One may easily forget to notice John Copley’s production of La bohème nowadays, given that it has been running since 1974, and must be firmly imprinted on the minds of regular attendees at Covent Garden. Yet it is a stunning achievement, richly atmospheric, meticulously detailed, grandly set, yet on a scale that never dwarfs the personae or diminishes the drama.
The sets provided constant pleasure throughout this elsewhere problematic performance. Last month, I found the Covent Garden production of La fanciulla del West to be underwhelming, principally because Kenneth Adam’s sets are so spectacular as to be overbearing. Character drama was lost amid a tightly choreographed labyrinth of visual splendour, which is unhelpful given that, in that opera, the characters are but shadily drawn anyway. Those in La bohème are evidently not so, and Copley’s production, while richly evoking Puccini’s Parisian landscapes, focuses on the people, allowing the drama of their interlocking existences to register clearly.
I suspect that many enjoy this staging for nostalgic reasons, in that, in its conformity to expectations, it troubles not and provides a lyrical counterpoint to the horrid dissonance of contemporary opera production. What strikes me about Copley’s Bohème is, rather, how deeply it penetrates Puccini’s drama and how consistently illuminating the staging appears, twenty two revivals in. In other words, while the aesthetic appears not contemporary, the substance does, though it is presented through largely traditional means.
The hopeless poverty of the Parisians, love’s ability to provide momentary transcendence, however delusional, the psychological instabilities that love can create, the idea of community created out of tragedy, all these are issues here tackled, and tackled insightfully. Those who equate tradition with inferiority will inevitably disagree.
Production aside, my feelings were mixed about this revival. The most noticeable performance came from tenor Wookyung Kim, who I remember as the Duke in Rigoletto, now appearing as Rodolfo. His voice appears even more beautiful than it did last year, the rich tenor sound powerfully projected, shaped and shaded down to the slimmest pianissimo. Kim, however, still does not convince me as an actor: his face is inexpressive and he too frequently resorts to stock ‘operatic’ (i.e. un-operatic) posturing, most obviously when easing himself into his occasionally effortful upper register. It is hard to believe that this Rodolfo suffers at the grip of poverty; he looks in perfect health throughout.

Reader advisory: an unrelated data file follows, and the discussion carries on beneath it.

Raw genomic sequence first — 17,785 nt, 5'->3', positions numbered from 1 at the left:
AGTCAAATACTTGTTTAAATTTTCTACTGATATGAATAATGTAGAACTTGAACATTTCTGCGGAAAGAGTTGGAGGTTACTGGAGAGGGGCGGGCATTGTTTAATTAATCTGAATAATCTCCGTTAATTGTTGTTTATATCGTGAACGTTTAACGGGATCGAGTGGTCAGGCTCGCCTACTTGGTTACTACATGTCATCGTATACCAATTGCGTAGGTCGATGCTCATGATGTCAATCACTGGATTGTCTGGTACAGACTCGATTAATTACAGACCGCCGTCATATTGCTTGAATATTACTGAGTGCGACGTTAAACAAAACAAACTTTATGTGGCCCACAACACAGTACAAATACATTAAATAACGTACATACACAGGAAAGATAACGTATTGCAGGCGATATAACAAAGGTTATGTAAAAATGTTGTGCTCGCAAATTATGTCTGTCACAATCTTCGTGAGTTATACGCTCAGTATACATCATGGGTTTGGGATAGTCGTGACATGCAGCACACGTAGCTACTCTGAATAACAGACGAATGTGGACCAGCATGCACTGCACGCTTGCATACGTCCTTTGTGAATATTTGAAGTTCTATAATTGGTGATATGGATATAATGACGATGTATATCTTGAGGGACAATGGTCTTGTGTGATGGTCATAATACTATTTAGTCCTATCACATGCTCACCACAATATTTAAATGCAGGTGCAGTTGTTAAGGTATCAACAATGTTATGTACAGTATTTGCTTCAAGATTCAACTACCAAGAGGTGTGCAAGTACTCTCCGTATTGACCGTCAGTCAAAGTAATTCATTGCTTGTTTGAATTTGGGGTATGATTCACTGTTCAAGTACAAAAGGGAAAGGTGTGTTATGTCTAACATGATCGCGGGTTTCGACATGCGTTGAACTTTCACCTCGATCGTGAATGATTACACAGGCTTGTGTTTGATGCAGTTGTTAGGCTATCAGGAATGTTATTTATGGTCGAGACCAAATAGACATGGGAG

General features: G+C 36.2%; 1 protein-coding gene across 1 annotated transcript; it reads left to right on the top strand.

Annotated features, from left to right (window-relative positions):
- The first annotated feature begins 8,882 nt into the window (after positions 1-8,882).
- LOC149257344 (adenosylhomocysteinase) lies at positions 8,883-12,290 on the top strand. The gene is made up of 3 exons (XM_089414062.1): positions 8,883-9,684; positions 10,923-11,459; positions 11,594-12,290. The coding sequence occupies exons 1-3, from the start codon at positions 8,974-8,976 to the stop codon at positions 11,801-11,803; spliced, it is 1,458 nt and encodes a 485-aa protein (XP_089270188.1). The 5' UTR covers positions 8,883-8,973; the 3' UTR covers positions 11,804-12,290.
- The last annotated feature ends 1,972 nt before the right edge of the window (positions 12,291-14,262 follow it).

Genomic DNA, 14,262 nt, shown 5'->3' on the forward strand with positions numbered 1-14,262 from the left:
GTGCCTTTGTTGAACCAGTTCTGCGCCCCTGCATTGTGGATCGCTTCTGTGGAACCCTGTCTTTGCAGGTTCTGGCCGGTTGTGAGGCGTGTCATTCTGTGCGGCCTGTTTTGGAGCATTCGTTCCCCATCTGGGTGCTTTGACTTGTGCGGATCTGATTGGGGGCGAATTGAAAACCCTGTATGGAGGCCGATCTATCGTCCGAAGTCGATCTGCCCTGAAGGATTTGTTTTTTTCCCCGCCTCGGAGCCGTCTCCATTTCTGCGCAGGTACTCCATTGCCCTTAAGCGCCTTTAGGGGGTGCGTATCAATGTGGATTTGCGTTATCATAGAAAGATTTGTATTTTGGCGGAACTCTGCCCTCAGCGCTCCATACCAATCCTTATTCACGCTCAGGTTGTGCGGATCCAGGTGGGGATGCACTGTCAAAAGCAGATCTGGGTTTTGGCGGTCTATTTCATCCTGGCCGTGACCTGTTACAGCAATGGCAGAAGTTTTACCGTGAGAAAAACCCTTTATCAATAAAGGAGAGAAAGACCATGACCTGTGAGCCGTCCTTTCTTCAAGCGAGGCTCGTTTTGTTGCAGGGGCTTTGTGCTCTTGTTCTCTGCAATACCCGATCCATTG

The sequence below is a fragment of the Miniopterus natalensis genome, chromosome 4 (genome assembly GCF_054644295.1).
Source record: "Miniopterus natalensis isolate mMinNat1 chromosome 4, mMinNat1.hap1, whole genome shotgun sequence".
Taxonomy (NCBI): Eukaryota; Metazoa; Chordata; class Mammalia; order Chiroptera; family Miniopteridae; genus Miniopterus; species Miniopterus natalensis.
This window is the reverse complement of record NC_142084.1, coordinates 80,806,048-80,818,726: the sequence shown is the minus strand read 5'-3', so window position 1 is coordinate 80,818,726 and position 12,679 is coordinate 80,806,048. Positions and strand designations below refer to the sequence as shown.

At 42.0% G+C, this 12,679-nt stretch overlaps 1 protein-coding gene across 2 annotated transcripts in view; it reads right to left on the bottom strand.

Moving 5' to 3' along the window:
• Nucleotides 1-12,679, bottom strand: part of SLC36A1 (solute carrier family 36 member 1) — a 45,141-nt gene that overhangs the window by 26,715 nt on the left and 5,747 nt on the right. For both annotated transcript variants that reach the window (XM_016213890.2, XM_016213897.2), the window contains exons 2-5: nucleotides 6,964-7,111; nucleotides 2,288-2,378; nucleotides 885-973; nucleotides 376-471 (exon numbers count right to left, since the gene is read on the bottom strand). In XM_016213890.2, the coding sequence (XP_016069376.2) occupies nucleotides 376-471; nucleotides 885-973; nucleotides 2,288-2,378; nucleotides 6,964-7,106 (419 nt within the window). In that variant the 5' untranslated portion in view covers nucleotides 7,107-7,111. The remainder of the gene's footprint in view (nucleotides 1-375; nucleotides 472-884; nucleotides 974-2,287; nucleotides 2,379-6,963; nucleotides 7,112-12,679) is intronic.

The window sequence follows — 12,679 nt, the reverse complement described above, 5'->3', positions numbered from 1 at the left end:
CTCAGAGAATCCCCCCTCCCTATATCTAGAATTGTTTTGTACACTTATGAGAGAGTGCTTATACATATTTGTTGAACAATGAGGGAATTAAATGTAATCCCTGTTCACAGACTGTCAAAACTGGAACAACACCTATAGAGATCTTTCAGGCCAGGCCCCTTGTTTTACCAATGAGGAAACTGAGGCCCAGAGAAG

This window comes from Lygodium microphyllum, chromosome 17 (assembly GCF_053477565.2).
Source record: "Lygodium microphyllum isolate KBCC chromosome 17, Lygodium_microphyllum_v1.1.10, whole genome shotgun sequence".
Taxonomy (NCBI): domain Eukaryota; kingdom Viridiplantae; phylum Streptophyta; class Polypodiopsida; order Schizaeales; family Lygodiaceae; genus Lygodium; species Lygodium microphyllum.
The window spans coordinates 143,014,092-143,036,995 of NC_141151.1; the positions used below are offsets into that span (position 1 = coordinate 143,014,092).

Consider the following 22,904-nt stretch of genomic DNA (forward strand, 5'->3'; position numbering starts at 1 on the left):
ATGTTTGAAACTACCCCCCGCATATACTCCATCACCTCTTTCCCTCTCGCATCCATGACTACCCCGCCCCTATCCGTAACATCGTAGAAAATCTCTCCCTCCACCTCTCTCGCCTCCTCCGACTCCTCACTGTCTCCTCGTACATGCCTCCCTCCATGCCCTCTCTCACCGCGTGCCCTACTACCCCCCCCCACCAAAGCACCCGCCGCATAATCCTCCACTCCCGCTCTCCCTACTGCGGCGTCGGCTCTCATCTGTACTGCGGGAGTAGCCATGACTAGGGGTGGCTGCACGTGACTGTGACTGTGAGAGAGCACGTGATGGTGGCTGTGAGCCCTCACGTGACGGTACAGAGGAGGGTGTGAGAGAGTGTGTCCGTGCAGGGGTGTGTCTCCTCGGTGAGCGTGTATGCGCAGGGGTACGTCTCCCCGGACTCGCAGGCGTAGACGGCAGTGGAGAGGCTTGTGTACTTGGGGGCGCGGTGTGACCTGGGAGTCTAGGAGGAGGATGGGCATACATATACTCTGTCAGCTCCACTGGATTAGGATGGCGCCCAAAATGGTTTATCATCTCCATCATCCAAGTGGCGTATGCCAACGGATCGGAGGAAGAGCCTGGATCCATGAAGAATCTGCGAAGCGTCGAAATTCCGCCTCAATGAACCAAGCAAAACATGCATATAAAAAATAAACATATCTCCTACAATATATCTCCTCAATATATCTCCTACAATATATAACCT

This was especially noticeable, for the performances of Christopher Maltman and Alexia Voulgaridou as Marcello and Mimi were physically and psychologically convincing. Voulgaridou’s is not a soprano that can be completely relied on, but then this artist’s strength lies not vocally but in her dramatic assumption of the role. This Mimi is dreadfully frail from the start, the most arduous vocal lines exploding from her figure and racking her chest, the character’s emotional progression tracked endlessly in Voulgaridou’s deathly face and dark eyes.
Maltman too inhabits his role superbly, deploying his large baritone to thunderous effect and, if truth be told, tending to make more impression on stage than Kim, especially in the Act III quartet. Occasionally he can overact, but then a difficult balance must be maintained in the projection of character in a large house such as this. Voulgaridou also had her problems with regard to this, in that here her Mimi tended to fade from attention, most noticeably in Act II, though perhaps that is inevitable. It certainly was here, with Anna Leese dominating proceedings as a flirtatious, though not sensuously vocalised Musetta.
What else? The opening stretches of Acts I and IV were lively and strongly characterised, Roderick Williams and Alexander Vinogradov handsome and charismatic as Schaunard and Colline. The chorus maintained discipline. Christian Badea conducted with polish, beautifully caressing the love music with gently breathing strings and drawing bite and pungency from the woodwind elsewhere. A more overriding orchestral personality, though, would certainly have been wished for. It was an enjoyable performance, but this splendid production has seen better casts.